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Future Tense: The Trauma of Violent News on the Internet

Even 24-hour cable news networks are no match for the near-infinite sprawl of the web, where countless sources, either with or without credentials, give obsessives a never-ending supply of material to sift through and modern technology supplies terabytes of raw firsthand data. If J.F.K. were assassinated today, we wouldn’t be poring over a single, grainy Zapruder film; we’d have scores of high-definition smartphone videos taken from all angles and thousands of eyewitness tweets.

As for those rabbit holes, we have all been there after a traumatic public event: compulsively clicking through the internet for an additional journalistic report, one more personal account, yet another status update.

“There’s no shut-off valve on social media — it’s endless,” Mr. Torres said. “It can be incredibly overwhelming, and almost feel like a responsibility, like if you don’t read every think piece, you’re somehow a bad person and then you end up inflicting more hurt on yourself. You think, ‘I should honor the victim.’”

You have the possibility to relive a traumatic video or news story on the internet “over and over again, and you can fall deeper into that trauma,” Mr. Smith said. “The people you follow on social media share similar interests, and are all sharing the same videos, and some are auto-play, you can’t escape them. You have a higher level of exposure, and that can cause more despair and weariness.”

Yet Mr. Smith also noted a heartening side to the social media outpouring that typically attends a tragic event.

“There’s community being built, sharing in that pain, sharing in that trauma,” he said. “Particularly for folks who don’t live in large cities or in places that don’t match their politics, who feel alienated, that’s vital. They know there are other people out there that care as much as they do. It strengthens the resolve to keep talking about these issues.”

Nevertheless, in Dr. Ramsden’s study, extroverts and the “hypervigilant,” those predisposed to compulsively following a news story, experienced higher levels of stress.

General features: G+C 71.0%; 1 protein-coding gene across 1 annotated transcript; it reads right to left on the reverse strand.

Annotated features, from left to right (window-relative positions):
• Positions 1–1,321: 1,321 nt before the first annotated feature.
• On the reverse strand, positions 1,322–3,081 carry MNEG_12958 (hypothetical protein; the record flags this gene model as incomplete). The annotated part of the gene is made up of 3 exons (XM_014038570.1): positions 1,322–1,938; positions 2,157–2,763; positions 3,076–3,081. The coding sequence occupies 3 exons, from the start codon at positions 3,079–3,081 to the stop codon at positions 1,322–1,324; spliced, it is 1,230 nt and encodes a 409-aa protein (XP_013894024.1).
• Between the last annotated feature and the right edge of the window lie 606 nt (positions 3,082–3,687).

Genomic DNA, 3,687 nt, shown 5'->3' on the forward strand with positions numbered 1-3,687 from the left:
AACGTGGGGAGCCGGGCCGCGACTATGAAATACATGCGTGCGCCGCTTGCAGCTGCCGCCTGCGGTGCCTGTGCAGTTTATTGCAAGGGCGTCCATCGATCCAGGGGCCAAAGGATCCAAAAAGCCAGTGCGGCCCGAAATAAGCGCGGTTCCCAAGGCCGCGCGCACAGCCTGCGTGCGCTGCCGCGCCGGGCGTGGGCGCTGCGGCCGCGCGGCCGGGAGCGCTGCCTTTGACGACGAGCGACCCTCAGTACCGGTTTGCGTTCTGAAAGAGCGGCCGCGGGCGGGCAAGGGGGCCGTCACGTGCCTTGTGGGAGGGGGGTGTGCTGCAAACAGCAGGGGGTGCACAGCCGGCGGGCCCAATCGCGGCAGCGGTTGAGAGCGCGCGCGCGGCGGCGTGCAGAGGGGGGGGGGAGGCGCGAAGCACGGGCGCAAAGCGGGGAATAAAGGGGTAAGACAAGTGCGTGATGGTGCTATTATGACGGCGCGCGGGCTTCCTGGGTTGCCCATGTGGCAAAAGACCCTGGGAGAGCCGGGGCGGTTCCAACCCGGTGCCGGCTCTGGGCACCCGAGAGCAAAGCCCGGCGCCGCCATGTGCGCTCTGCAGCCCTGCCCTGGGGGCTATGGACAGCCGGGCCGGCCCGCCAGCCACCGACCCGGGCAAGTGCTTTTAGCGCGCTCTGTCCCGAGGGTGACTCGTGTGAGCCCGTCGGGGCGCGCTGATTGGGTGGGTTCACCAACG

“In a few weeks, the rest of us will go back to normal” after a traumatic event, Dr. Ramsden said in an interview. “The hypervigilant people don’t. They will continue to be very anxious and will consistently view” distressing footage on the internet, especially YouTube.

But the internet’s unpredictability can cause problems even for those who maintain regular levels of vigilance. If you tune into a news program or read the hard news sections of a newspaper, you are presumably steeling yourself for potentially negative information.

On social media, however, streams are relatively random in what they offer, as are links on sites that feed to media partners. (I have on more than one shameful occasion clicked on listicles that detail a varying number of celebrities who have killed people.) It’s easy to shut off news from the traditional media: Simply don’t turn on the TV to certain channels or open the newspaper. But there is no such filter on social media.

Moreover, the juxtaposition between standard social media fare and violent imagery is profoundly jarring. If you log on to Facebook looking for cat videos and baby pictures but encounter a disturbing image, not only are you emotionally unprepared for it, but its placement within fluffy, upbeat content can be unsettling, as if bleakly reminding us that the same species that routinely produces adorable toddlers is also responsible for ISIS.

Note that I previously mentioned that I clicked on those listicles about celebrities who have killed people. This may be the most subtle yet pernicious aspect of violent imagery or content on the internet: the viewer’s complicity.

While it’s true that some agency is required to turn on and watch a TV, and more so to open up and read a print news publication, to a certain extent your free will as a consumer was limited with the traditional media of previous eras. News was presented to you at specific times — morning and evening, or weekly or monthly — and at restricted length, enough to fill a newspaper, magazine or 30-minute broadcast and no more. Most likely you stuck with whatever publications you subscribed to and news programs you normally watched and received their images in a relatively passive manner.

On the internet, though, we actively follow intricate webs of links and often end up in lurid virtual precincts we have never previously visited. A front-page print newspaper photo of a dead civilian is unavoidable if you subscribe to that publication, and viewing it does not implicate you as somehow wanting to seek out an image of death.

But deliberately searching for or clicking on a link that you know will send you to the same picture does (particularly if there is a warning issued beforehand). On some level, we may be sickened as much by our own unsavory desires as by the inhumanity on display. As aphorism 146 from Nietzsche’s “Beyond Good and Evil” says, “And when you gaze long into an abyss, the abyss also gazes into you.”

There is, too, the question of whether one wants to reward a news outlet that posts a disturbing video for cynical, revenue-generating reasons.

“That’s the paradox we’re in now,” Mr. Smith said. “The documentation I find to be necessary. But the motive of news sites is not completely altruistic. They’re not posting it simply to help produce policy shifts. Everyone is competing for more and more clicks. But what other way are we going to spark this conversation?”

Graphic video, and all the additional trauma that comes with watching it, is the only tool, he said, that has produced any kind of results.

“Other things we’ve tried haven’t worked,” Mr. Smith said. “Just telling people about these experiences hasn’t worked. People don’t believe it.”

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